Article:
Vaccines Continue to Provide Powerful Protection Against the Delta Variant

3,248 New Confirmed Cases of COVID-19 in Los Angeles County and 17 New Deaths

LOS ANGELES, July 29 – The Los Angeles County Department of Public Health (Public Health) is reporting 3,248 new cases of COVID-19, a 17% increase over last week. The daily average case rate is now 15.7 cases per 100,000 people, an increase of 21.7% from last week’s rate of 12.9 cases per 100,000 people. This is a significantly smaller rate of increase than seen last week, where cases increased over 80% from the prior week.

Over the last few weeks, case rates have risen precipitously among unvaccinated people. In June, 80% of all new cases were among those not vaccinated. While cases are also rising among vaccinated people, this increase is smaller and slower than it is in unvaccinated people. Between May 1 and July 17 of this year, our county had 3,167 hospitalized COVID cases: 92% were among unvaccinated or partially vaccinated individuals, and 8%, were among those fully vaccinated. These trends contribute the certainty that the vaccines are working as intended: although vaccinated people are seeing a rise in new COVID diagnoses, they are primarily experiencing their infections not as severe illnesses that bring them to the emergency room, but as bad colds. As the data shows, unvaccinated people simply cannot have the same level of confidence that an infection with this virus will lead to mild illness.

To date, Public Health has identified 1,293,450 positive cases of COVID-19 across all areas of L.A. County and a total of 24,675 deaths. Of the 17 new deaths reported today, four people that passed away were over the age of 80, three people that passed away were between the ages of 65 and 79 years old, and 10 people who passed away were between the ages of 50 and 64 years old.

Testing results are available for nearly 7,300,000 individuals with 16% of people testing positive. Today’s daily test positivity rate is 5.17%, an increase of less than half a percentage point (0.44) from last week’s rate of 4.73%, which was itself an increase of nearly a full percentage point over the previous week. This also suggests that our rate of increase may be stabilizing.

Specimens sequenced by several labs serving Southern California, including the L.A. County Public Health lab show the Delta variant is on the rise. Sequences collected between July 18 and 24 show that the Delta variant was isolated in 96% of the 675 specimens sequenced that week. This is consistent with the rise of Delta nationwide and CDC estimates. Given nearly 4 million residents in L.A. County are not yet vaccinated, risk of increased spread of this variant within our County remains extremely high. This now-predominant strain is more efficiently transmitted between people, likely due to its faster replication, higher viral load, and greater affinity for lower respiratory tract cells compared with earlier COVID strains.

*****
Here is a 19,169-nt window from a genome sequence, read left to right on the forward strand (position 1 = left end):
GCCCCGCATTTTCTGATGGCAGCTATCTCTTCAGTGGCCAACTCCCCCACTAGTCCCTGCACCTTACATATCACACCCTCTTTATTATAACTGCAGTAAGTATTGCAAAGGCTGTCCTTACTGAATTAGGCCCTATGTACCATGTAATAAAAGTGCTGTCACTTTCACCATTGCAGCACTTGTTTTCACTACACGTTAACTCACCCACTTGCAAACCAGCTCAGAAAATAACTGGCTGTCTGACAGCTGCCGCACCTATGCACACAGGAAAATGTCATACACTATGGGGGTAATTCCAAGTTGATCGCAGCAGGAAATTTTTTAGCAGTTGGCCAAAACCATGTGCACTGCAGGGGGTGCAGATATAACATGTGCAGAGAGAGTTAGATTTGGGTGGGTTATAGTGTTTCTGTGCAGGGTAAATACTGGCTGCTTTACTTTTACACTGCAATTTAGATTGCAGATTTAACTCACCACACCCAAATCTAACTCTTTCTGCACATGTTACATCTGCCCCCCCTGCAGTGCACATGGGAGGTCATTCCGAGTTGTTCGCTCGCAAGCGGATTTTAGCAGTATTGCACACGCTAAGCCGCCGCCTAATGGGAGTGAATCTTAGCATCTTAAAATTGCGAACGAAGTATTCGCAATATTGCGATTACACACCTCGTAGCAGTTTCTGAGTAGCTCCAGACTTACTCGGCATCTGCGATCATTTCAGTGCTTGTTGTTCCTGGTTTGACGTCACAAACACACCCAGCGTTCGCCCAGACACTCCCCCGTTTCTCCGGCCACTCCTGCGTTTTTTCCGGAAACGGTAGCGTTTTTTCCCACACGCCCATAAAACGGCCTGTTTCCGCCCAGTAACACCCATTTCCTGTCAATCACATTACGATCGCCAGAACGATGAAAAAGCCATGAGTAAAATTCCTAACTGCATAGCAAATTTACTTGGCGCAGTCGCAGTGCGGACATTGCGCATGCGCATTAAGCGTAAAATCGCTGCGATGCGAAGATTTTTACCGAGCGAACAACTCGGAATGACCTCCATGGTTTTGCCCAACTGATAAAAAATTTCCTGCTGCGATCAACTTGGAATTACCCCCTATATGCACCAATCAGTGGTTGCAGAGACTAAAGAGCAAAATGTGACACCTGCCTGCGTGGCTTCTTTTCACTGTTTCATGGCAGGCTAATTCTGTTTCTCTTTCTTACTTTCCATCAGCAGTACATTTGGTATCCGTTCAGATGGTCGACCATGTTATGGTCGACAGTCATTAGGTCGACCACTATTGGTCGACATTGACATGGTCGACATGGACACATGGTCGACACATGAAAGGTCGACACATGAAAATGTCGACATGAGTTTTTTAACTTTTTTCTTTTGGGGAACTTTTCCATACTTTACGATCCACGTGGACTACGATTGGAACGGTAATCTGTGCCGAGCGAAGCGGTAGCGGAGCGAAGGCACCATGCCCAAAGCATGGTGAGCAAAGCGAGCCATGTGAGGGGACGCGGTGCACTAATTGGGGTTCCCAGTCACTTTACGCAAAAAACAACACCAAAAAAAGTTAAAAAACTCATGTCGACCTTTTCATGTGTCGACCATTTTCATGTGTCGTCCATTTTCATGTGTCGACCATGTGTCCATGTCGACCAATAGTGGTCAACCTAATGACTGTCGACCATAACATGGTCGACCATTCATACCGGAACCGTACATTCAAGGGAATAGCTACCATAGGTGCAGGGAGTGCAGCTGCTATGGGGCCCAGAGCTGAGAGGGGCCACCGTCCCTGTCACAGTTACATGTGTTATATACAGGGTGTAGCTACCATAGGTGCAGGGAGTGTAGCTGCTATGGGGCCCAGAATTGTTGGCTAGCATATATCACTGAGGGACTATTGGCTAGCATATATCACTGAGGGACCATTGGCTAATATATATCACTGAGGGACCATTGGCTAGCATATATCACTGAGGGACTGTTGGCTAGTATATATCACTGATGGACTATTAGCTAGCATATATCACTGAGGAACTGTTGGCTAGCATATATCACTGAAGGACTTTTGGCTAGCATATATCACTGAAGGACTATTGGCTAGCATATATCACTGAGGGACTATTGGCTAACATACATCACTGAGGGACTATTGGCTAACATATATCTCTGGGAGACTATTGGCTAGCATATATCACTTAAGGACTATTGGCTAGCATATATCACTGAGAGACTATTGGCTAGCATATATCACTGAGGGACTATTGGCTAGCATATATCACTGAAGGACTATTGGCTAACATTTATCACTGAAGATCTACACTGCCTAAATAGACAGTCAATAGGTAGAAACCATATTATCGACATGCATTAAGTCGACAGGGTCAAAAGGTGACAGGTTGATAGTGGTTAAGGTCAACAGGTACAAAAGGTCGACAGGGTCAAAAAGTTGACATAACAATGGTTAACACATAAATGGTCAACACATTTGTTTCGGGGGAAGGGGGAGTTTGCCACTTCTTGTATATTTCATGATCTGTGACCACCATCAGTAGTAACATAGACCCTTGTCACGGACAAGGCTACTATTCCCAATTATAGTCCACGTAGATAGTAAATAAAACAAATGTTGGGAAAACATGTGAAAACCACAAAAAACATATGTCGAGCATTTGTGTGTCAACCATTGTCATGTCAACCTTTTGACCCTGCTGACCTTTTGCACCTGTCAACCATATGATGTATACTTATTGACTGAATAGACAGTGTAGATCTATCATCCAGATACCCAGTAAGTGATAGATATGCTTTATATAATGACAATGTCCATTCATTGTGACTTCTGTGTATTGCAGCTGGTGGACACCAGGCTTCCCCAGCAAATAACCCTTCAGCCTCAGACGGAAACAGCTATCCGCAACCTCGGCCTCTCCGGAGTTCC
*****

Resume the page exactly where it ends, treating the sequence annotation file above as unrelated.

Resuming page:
With high rates of transmission in the county, Public Health remains focused on mitigation strategies to reduce the spread of the virus. The most powerful tool we have for lowering viral transmission remains vaccinations. There is ample data and science that prove the vaccines are both safe and effective at preventing serious illness and death.

“For all of those in our County who have lost a loved one to COVID-19, we extend our deepest condolences to you and your family,” said Barbara Ferrer, PhD, MPH, MEd, Director of Public Health. “Vaccinations are critically important to reducing the impact of rising infection on our residents. The science on this variant shows that it is different from earlier variants of COVID: it replicates faster and more efficiently in respiratory tract cells, which means that infected people may now spread up to 1,000 times more virus particles with every cough, sneeze, or shout than they did a year ago. They may also spread the virus efficiently 2 days earlier in their illness course than did people who were infected a year ago. A more infectious variant indicates infected people have more opportunities to transmit the virus and can do so more efficiently before they realize they were even exposed. And while vaccinated people are extremely unlikely to get severely ill from COVID, there is a small risk of getting infected, and transmitting the virus. This is why we are asking everyone to wear a mask indoors, regardless of vaccination status.”

Increased circulation of the highly transmissible Delta variant is leading to case increases across all racial and ethnic groups. In keeping with recent trends, over the month preceding July 17, all groups saw an increase in cases, with the highest case rate observed among Black residents, whose case rate rose from 43 cases per 100,000 people to 181 cases per 100,000 people, an increase of 320%. There were also significant increases in case rates for all groups, with increases of 182% in Latinx residents, 361% in White residents, and 371% in Asian residents. The more recent case incidence rate in Black residents is more than twice that in White residents, and also important to note that now White residents, who have traditionally experienced lower case rates than Latinx and Black residents, are the group with the next highest case rate.

Over the same interval, hospitalization rates have been trending upward by 35 to 90% in Black, Latinx, and Asian residents, and we have seen deaths begin to trend upward among Black, Latinx, White and Asian residents by 71%.

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